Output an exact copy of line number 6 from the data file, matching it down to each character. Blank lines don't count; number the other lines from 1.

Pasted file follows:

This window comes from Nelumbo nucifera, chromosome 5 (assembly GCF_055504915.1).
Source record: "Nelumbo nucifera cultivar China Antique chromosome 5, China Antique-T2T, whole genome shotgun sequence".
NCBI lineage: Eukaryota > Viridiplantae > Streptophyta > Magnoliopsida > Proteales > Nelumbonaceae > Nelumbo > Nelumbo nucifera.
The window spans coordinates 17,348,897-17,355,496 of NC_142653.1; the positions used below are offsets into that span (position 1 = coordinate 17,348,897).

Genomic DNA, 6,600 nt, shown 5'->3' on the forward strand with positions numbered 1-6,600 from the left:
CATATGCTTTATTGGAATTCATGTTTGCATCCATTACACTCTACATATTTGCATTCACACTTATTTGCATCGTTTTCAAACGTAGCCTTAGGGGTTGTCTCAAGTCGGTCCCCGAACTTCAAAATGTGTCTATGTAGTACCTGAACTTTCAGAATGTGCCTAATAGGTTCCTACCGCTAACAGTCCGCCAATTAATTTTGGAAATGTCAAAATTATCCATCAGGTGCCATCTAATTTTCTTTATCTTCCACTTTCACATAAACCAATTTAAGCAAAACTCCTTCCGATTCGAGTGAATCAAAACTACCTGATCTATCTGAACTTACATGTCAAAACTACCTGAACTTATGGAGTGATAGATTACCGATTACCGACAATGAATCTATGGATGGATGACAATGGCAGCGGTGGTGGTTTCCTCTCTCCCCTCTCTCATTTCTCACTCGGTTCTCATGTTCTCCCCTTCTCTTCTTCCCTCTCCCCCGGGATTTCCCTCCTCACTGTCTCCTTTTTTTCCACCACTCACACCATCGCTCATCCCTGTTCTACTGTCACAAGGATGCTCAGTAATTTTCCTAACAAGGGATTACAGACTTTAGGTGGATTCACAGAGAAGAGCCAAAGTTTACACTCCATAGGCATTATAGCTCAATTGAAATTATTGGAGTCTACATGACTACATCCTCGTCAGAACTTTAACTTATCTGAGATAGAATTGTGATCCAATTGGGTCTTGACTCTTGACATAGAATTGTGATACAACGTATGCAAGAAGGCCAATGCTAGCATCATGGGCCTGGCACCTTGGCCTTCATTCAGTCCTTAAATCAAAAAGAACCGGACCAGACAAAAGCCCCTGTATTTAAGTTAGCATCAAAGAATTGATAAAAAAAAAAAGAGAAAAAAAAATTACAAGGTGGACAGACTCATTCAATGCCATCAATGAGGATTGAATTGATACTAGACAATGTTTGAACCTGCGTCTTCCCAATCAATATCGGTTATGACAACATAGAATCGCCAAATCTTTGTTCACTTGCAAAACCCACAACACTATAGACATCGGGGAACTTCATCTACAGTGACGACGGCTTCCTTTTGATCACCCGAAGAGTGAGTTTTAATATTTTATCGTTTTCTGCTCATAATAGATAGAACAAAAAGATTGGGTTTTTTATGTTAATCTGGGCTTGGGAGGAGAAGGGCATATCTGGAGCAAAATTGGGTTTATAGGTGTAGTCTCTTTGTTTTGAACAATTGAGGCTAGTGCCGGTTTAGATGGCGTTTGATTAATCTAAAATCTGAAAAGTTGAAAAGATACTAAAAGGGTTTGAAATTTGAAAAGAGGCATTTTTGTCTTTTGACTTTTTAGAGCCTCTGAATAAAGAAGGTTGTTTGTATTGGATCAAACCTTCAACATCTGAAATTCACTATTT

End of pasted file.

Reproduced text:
CATATGCTTTATTGGAATTCATGTTTGCATCCATTACACTCTACATATTTGCATTCACACTTATTTGCATCGTTTTCAAACGTAGCCTTAGGGGTTGTCTCAAGTCGGTCCCCGAACTTCAAAATGTGTCTATGTAGTACCTGAACTTTCAGAATGTGCCTAATAGGTTCCTACCGCTAACAGTCCGCCAATTAATTTTGGAAATGTCAAAATTATCCATCAGGTGCCATCTAATTTTCTTTATCTTCCACTTTCACATAAACCAATTTAAGCAAAACTCCTTCCGATTCGAGTGAATCAAAACTACCTGATCTATCTGAACTTACATGTCAAAACTACCTGAACTTATGGAGTGATAGATTACCGATTACCGACAATGAATCTATGGATGGATGACAATGGCAGCGGTGGTGGTTTCCTCTCTCCCCTCTCTCATTTCTCACTCGGTTCTCATGTTCTCCCCTTCTCTTCTTCCCTCTCCCCCGGGATTTCCCTCCTCACTGTCTCCTTTTTTTCCACCACTCACACCATCGCTCATCCCTGTTCTACTGTCACAAGGATGCTCAGTAATTTTCCTAACAAGGGATTACAGACTTTAGGTGGATTCACAGAGAAGAGCCAAAGTTTACACTCCATAGGCATTATAGCTCAATTGAAATTATTGGAGTCTACATGACTACATCCTCGTCAGAACTTTAACTTATCTGAGATAGAATTGTGATCCAATTGGGTCTTGACTCTTGACATAGAATTGTGATACAACGTATGCAAGAAGGCCAATGCTAGCATCATGGGCCTGGCACCTTGGCCTTCATTCAGTCCTTAAATCAAAAAGAACCGGACCAGACAAAAGCCCCTGTATTTAAGTTAGCATCAAAGAATTGATAAAAAAAAAAAGAGAAAAAAAAATTACAAGGTGGACAGACTCATTCAATGCCATCAATGAGGATTGAATTGATACTAGACAATGTTTGAACCTGCGTCTTCCCAATCAATATCGGTTATGACAACATAGAATCGCCAAATCTTTGTTCACTTGCAAAACCCACAACACTATAGACATCGGGGAACTTCATCTACAGTGACGACGGCTTCCTTTTGATCACCCGAAGAGTGAGTTTTAATATTTTATCGTTTTCTGCTCATAATAGATAGAACAAAAAGATTGGGTTTTTTATGTTAATCTGGGCTTGGGAGGAGAAGGGCATATCTGGAGCAAAATTGGGTTTATAGGTGTAGTCTCTTTGTTTTGAACAATTGAGGCTAGTGCCGGTTTAGATGGCGTTTGATTAATCTAAAATCTGAAAAGTTGAAAAGATACTAAAAGGGTTTGAAATTTGAAAAGAGGCATTTTTGTCTTTTGACTTTTTAGAGCCTCTGAATAAAGAAGGTTGTTTGTATTGGATCAAACCTTCAACATCTGAAATTCACTATTT